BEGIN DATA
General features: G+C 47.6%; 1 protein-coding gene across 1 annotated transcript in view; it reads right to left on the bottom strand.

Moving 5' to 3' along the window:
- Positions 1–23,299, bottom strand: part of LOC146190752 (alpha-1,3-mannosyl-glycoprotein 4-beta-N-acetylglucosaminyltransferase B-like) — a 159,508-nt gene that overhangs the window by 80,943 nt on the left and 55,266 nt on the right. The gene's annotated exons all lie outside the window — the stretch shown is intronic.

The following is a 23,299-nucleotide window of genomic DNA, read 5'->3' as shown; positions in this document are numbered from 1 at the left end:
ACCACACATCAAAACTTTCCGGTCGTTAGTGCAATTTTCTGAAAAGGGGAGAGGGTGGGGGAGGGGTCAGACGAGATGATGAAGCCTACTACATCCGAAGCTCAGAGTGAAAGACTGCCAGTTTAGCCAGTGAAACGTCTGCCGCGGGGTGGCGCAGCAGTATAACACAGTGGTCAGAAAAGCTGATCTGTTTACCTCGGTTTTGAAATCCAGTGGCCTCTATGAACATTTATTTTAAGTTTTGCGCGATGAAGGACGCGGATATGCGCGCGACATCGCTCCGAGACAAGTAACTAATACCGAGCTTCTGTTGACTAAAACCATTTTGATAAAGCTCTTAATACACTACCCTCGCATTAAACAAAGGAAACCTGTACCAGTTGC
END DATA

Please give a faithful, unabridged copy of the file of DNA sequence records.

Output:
General features: G+C 47.6%; 1 protein-coding gene across 1 annotated transcript in view; it reads right to left on the bottom strand.

Moving 5' to 3' along the window:
- Positions 1–23,299, bottom strand: part of LOC146190752 (alpha-1,3-mannosyl-glycoprotein 4-beta-N-acetylglucosaminyltransferase B-like) — a 159,508-nt gene that overhangs the window by 80,943 nt on the left and 55,266 nt on the right. The gene's annotated exons all lie outside the window — the stretch shown is intronic.

The following is a 23,299-nucleotide window of genomic DNA, read 5'->3' as shown; positions in this document are numbered from 1 at the left end:
ACCACACATCAAAACTTTCCGGTCGTTAGTGCAATTTTCTGAAAAGGGGAGAGGGTGGGGGAGGGGTCAGACGAGATGATGAAGCCTACTACATCCGAAGCTCAGAGTGAAAGACTGCCAGTTTAGCCAGTGAAACGTCTGCCGCGGGGTGGCGCAGCAGTATAACACAGTGGTCAGAAAAGCTGATCTGTTTACCTCGGTTTTGAAATCCAGTGGCCTCTATGAACATTTATTTTAAGTTTTGCGCGATGAAGGACGCGGATATGCGCGCGACATCGCTCCGAGACAAGTAACTAATACCGAGCTTCTGTTGACTAAAACCATTTTGATAAAGCTCTTAATACACTACCCTCGCATTAAACAAAGGAAACCTGTACCAGTTGC